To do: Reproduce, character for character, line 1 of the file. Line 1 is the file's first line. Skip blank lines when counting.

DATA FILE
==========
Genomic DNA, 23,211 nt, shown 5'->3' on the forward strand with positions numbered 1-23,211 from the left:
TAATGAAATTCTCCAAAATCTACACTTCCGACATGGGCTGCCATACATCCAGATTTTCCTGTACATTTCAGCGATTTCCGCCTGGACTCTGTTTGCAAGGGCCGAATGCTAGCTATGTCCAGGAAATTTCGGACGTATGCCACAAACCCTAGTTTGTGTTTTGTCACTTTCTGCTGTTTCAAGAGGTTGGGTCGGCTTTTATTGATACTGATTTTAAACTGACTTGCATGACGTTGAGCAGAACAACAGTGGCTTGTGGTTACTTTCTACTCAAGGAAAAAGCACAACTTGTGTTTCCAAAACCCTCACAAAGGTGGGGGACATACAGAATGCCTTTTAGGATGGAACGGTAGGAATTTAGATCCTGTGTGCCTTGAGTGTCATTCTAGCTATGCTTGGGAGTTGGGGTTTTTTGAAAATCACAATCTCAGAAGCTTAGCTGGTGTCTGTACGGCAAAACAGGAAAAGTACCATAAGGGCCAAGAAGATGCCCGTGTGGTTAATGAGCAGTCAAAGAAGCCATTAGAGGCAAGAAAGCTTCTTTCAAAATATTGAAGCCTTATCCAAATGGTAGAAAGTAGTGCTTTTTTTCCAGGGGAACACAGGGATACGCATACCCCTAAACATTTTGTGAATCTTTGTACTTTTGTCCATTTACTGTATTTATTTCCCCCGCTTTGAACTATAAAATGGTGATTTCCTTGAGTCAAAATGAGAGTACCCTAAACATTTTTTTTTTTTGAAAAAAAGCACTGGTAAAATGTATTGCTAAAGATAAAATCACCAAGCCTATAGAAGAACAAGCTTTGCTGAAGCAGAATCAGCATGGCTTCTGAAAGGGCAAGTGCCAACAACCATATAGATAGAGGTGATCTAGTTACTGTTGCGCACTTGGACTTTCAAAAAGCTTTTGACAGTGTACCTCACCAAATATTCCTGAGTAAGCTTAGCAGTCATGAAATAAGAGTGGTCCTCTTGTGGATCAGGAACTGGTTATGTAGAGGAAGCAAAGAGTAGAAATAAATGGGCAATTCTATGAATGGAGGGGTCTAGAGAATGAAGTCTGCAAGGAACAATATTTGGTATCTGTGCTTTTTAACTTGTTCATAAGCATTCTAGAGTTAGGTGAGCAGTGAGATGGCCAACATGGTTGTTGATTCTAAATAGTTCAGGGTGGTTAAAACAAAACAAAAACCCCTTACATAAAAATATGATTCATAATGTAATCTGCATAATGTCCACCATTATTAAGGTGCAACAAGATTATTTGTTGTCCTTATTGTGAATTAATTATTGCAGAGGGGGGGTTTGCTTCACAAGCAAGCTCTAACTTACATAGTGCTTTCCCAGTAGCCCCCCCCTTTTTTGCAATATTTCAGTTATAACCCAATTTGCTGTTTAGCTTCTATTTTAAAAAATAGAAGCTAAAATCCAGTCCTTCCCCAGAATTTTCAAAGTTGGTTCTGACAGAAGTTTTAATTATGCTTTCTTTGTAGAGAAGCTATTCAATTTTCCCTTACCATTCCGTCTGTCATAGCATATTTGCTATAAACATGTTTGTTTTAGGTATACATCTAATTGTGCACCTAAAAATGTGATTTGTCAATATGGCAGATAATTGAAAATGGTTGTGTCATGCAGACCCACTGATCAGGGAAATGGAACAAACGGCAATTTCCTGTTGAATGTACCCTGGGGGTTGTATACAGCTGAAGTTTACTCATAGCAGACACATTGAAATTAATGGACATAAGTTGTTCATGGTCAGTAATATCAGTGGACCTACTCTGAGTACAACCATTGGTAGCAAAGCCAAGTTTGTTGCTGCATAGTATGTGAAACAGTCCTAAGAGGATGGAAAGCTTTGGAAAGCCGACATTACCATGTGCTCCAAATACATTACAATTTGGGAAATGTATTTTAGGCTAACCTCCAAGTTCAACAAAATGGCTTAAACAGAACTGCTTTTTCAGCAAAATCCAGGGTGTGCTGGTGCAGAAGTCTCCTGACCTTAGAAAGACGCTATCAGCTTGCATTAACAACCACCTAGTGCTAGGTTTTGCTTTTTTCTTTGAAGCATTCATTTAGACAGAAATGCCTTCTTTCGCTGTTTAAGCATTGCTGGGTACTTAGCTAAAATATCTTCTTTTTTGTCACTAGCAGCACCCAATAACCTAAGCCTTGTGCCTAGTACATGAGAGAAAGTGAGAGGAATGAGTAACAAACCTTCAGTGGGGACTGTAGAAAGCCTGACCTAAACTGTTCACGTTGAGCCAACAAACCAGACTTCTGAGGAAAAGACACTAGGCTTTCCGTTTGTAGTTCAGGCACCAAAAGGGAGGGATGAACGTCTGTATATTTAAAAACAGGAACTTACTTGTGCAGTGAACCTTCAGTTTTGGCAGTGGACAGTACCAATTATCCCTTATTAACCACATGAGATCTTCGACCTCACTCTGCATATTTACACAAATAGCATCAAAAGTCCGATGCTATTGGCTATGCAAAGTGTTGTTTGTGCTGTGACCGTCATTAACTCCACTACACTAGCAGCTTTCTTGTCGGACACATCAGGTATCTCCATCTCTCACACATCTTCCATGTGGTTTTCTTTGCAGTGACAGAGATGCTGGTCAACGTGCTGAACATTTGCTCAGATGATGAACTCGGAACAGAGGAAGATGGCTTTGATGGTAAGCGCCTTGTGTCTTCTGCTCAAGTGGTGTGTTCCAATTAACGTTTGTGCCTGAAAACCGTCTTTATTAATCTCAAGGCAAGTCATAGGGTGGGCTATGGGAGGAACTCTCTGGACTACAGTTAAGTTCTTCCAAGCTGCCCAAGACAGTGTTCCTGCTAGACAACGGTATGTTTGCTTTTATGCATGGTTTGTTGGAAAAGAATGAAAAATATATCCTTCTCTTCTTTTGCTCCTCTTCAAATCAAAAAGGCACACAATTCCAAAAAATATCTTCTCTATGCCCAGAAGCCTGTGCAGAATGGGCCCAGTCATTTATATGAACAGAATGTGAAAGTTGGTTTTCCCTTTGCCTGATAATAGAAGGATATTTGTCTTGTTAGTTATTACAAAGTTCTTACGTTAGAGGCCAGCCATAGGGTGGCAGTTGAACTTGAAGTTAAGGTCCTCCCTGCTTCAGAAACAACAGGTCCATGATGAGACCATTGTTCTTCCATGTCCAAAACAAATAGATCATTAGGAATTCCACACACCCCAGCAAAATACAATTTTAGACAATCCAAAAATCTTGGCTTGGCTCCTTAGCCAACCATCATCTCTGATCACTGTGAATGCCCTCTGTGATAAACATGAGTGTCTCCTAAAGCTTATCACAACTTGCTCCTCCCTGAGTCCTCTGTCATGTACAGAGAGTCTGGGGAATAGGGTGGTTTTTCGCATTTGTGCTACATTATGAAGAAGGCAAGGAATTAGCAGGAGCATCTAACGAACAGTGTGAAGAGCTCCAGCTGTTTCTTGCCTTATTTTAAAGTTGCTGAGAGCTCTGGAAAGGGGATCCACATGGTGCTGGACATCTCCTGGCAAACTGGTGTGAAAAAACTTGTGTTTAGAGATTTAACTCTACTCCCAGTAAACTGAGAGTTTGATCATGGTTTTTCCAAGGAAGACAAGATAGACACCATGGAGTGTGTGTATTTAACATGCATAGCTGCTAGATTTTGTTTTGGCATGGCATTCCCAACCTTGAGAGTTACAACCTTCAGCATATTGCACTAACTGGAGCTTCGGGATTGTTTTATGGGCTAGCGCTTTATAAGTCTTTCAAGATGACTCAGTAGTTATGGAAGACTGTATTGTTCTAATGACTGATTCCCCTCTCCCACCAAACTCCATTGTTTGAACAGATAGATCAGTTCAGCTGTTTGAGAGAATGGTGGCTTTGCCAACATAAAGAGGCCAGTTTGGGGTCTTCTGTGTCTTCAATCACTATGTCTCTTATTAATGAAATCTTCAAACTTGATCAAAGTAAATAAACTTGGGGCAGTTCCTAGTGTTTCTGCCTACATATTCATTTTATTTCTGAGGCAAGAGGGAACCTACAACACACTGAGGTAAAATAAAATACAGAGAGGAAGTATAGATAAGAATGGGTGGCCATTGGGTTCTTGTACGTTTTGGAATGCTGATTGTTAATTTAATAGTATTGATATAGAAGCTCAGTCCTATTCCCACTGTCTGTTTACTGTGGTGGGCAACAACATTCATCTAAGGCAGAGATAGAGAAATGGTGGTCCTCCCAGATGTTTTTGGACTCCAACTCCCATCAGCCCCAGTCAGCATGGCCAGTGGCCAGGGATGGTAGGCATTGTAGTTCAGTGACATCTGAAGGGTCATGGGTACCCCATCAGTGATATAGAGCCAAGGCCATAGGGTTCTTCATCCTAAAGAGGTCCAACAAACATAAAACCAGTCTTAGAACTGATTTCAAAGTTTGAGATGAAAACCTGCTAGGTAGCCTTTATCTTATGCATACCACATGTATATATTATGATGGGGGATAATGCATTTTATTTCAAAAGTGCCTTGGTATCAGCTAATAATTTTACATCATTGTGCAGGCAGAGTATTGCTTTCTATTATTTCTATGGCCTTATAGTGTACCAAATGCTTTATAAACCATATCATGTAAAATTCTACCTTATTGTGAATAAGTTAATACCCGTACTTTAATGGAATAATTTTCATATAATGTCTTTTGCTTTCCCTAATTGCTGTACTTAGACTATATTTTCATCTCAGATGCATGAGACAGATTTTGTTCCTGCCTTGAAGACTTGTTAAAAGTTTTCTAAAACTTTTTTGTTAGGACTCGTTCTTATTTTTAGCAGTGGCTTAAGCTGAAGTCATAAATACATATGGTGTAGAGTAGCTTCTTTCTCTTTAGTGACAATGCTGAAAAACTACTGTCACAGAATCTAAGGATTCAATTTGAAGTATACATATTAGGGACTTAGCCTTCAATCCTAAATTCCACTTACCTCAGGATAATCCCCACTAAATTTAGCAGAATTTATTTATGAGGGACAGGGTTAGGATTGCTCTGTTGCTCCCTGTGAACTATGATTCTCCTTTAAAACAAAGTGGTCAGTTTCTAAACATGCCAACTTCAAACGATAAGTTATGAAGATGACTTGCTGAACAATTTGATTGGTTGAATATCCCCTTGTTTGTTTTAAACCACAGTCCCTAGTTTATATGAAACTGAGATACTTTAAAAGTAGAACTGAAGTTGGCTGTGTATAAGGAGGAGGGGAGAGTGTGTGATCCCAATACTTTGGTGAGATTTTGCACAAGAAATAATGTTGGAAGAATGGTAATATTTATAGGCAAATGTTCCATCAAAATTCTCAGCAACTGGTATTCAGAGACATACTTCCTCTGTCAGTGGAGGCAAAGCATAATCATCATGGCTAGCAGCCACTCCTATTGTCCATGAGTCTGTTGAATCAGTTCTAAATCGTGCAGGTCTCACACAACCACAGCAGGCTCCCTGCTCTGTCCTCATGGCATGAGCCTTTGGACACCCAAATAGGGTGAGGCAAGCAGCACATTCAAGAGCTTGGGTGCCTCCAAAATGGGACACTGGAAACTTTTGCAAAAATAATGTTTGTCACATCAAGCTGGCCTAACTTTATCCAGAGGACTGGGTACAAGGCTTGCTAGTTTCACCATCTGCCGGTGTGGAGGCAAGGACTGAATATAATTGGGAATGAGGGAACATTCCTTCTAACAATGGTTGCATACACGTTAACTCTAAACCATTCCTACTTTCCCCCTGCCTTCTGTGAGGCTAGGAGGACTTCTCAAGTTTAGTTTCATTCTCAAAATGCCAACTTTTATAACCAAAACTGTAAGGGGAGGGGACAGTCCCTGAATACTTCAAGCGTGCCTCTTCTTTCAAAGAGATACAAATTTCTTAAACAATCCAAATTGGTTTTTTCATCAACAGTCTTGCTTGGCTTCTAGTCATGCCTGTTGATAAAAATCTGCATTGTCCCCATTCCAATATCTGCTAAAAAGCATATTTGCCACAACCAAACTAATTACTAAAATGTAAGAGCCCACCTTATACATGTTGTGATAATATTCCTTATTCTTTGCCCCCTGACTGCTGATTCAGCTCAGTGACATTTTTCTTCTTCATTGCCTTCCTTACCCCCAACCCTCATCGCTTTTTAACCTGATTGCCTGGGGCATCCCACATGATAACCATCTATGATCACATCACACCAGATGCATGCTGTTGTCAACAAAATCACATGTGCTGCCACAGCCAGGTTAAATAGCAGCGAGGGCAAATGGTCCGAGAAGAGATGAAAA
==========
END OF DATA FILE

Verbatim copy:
Genomic DNA, 23,211 nt, shown 5'->3' on the forward strand with positions numbered 1-23,211 from the left: